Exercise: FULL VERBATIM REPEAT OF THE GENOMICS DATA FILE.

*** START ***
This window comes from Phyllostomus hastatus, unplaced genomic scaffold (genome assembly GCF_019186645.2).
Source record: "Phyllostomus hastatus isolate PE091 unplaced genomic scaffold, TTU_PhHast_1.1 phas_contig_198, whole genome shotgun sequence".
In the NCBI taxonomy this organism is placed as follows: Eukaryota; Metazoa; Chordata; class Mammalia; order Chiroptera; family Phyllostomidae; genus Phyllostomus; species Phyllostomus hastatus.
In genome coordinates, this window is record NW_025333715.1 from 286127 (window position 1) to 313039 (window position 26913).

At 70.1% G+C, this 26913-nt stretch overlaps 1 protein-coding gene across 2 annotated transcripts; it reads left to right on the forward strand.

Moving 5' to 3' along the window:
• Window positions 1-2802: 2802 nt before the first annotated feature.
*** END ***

This window comes from Phyllostomus hastatus, unplaced genomic scaffold (genome assembly GCF_019186645.2).
Source record: "Phyllostomus hastatus isolate PE091 unplaced genomic scaffold, TTU_PhHast_1.1 phas_contig_198, whole genome shotgun sequence".
In the NCBI taxonomy this organism is placed as follows: Eukaryota; Metazoa; Chordata; class Mammalia; order Chiroptera; family Phyllostomidae; genus Phyllostomus; species Phyllostomus hastatus.
In genome coordinates, this window is record NW_025333715.1 from 286127 (window position 1) to 313039 (window position 26913).

At 70.1% G+C, this 26913-nt stretch overlaps 1 protein-coding gene across 2 annotated transcripts; it reads left to right on the forward strand.

Moving 5' to 3' along the window:
• Window positions 1-2802: 2802 nt before the first annotated feature.